I agree with your conclusions about Prime Minister David Cameron’s potentiallyencouraging statement in India on student visas (“Talk of fair play is not enough”, Leader, 21 February). While it is reassuring to hear that more Indian students should be able to study in the UK, Cameron will first have to reverse the UK Border Agency’s current bullying attitude towards the colleges.
In a House of Lords debate in January, Lord Taylor of Holbeach, the new Home Office junior minister, was in a minority of one among almost 30 speakers who complained about the effects of government policy on the universities. The Home Office is trying not to listen, but it will eventually have to recognise the overwhelming evidence in favour of business and education. Even having eliminated the “bogus” colleges, it is still hunting for culprits to meet the immigration cap and reciting the “genuine students” mantra.
As you report, Indian student numbers in the UK fell by 23.5 per cent in 2011-12. I have visited one London college with all the necessary credentials - approved Tier 4 sponsor, highly trusted sponsor and educational oversight status - which suffered an 80 per cent fall in student numbers last year because of the government’s attitude. How can it survive?
And other countries in the subcontinent with strong historical connections with the UK are affected, too, such as Nepal, which has around 30 million people and many highly qualified students.
The coalition’s current policy is costing this country hundreds of millions in revenue, and it must change.
Earl of Sandwich
House of Lords
Reading the international media, it would appear that the UK is unwittingly deterring foreign students, particularly Indian, from coming to its shores to further their education. The confusion surrounding its visa policies would certainly put off many from applying, which would be a shame given that British universities are increasingly relying on foreign students to bolster their financial, academic and cultural influence (in fact, more than 15 per cent of the UK’s student body is international).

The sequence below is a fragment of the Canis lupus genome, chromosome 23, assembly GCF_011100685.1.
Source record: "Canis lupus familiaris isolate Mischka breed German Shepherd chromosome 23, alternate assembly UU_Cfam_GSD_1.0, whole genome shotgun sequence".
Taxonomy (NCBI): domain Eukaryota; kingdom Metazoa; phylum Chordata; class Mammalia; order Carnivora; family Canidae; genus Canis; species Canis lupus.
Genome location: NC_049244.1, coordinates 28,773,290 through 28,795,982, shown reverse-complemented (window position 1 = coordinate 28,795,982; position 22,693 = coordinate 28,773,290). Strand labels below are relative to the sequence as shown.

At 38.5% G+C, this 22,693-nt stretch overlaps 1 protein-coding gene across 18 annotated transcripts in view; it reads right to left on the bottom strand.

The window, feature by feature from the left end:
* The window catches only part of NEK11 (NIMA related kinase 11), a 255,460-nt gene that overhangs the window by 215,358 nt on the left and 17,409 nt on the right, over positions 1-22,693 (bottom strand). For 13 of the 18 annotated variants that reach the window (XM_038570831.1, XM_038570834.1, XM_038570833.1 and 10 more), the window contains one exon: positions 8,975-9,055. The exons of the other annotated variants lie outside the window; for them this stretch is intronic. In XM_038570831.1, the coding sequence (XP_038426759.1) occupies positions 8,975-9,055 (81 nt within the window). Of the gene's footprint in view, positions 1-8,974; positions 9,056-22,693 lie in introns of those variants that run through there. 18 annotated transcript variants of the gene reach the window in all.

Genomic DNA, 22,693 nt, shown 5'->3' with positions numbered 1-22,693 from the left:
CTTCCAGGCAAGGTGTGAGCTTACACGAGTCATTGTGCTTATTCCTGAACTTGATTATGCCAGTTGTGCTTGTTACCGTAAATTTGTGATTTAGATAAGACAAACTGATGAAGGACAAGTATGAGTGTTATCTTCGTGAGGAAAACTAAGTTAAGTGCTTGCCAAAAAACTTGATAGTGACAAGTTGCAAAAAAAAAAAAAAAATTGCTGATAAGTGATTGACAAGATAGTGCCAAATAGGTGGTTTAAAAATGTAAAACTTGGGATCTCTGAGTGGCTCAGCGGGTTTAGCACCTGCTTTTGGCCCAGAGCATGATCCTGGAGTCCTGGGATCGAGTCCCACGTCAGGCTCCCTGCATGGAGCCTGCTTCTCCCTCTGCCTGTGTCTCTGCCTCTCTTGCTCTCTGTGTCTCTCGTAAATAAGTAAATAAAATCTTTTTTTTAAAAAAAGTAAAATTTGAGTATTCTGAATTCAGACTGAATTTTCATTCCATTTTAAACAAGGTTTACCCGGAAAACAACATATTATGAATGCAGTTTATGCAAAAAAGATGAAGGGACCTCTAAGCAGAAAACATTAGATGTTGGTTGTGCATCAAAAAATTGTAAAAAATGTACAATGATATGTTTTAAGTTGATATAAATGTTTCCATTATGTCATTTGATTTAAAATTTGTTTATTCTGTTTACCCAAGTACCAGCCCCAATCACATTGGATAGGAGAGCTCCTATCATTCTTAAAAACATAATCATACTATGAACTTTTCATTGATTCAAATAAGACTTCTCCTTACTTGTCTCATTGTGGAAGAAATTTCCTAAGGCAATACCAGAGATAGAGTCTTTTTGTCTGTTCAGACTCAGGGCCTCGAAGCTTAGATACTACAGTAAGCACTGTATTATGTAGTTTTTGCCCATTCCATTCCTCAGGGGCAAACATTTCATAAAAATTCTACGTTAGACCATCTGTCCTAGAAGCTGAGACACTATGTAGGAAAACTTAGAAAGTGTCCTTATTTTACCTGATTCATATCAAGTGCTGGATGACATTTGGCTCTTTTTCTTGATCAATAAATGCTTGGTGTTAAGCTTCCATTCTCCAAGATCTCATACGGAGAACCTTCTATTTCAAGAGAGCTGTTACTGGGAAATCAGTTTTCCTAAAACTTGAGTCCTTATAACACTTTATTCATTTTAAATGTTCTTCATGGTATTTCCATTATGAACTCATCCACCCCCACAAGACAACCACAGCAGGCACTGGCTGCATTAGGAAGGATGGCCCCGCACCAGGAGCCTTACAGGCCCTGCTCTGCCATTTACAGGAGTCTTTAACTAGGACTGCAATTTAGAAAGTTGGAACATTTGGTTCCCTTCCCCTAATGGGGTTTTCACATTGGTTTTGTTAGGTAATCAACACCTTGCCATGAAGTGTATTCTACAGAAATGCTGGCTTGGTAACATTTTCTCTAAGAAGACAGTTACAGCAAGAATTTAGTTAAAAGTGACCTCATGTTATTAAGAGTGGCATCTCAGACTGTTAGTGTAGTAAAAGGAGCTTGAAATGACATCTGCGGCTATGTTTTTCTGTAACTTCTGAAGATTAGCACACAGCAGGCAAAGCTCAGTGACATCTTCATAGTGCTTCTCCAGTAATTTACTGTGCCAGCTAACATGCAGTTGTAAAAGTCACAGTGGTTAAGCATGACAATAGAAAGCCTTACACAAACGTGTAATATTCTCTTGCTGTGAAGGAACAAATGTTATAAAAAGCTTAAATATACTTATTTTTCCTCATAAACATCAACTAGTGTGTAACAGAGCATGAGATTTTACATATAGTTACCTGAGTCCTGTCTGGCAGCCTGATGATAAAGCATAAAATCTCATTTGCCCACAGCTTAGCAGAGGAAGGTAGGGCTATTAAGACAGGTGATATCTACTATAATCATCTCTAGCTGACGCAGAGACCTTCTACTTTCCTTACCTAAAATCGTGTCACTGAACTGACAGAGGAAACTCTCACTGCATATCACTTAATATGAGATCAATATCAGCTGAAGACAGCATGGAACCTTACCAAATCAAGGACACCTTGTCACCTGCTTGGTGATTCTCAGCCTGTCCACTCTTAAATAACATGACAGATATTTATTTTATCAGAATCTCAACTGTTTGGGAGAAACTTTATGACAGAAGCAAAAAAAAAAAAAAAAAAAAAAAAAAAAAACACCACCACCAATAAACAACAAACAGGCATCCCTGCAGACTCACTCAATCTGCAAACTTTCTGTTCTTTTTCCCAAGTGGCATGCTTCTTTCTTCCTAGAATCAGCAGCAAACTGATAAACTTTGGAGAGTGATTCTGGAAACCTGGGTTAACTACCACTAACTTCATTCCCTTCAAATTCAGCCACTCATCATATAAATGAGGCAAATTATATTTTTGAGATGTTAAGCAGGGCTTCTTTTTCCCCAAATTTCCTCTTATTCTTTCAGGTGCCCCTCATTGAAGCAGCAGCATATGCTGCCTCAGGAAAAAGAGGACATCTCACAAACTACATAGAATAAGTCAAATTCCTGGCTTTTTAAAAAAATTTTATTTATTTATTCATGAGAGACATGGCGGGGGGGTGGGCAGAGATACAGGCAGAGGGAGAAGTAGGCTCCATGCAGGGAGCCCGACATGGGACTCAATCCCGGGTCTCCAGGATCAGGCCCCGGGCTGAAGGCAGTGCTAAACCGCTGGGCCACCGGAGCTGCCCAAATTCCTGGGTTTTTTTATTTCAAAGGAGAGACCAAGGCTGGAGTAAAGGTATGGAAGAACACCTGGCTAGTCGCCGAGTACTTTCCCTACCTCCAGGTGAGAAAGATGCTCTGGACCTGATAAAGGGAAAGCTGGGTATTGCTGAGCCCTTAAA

David Cameron has recently been in India on a mission to forge better relations with the business community, but cross-border collaborations should not be limited to business alone.
Having worked in higher education for more than 20 years, I have seen (and encouraged) a dramatic shift towards international education, during which the likes of New York University and Manchester Business School have opened up satellite campuses in the Middle East and Asia. In Dubai’s International Academic City, we have gone one step further to pioneer an education cluster of 26 academic institutions from 11 countries with a vision of developing the region’s talent pool and cultivating a knowledge- based economy. In stark contrast with the UK, the United Arab Emirates embraces international education as the norm and as such has streamlined its student visa process. There are now 132 nationalities studying in the UAE, and one in three students is Indian.
Just like the UK, we have enjoyed a strong relationship with India for many years and acknowledge the importance of the Indian workforce to the UAE economy. We are actively encouraging the best and the brightest from that country and from around the world to come and study, train, work and contribute to our knowledge economy. The UK’s loss is the UAE’s gain.
Head of TECOM Investments’ Education Cluster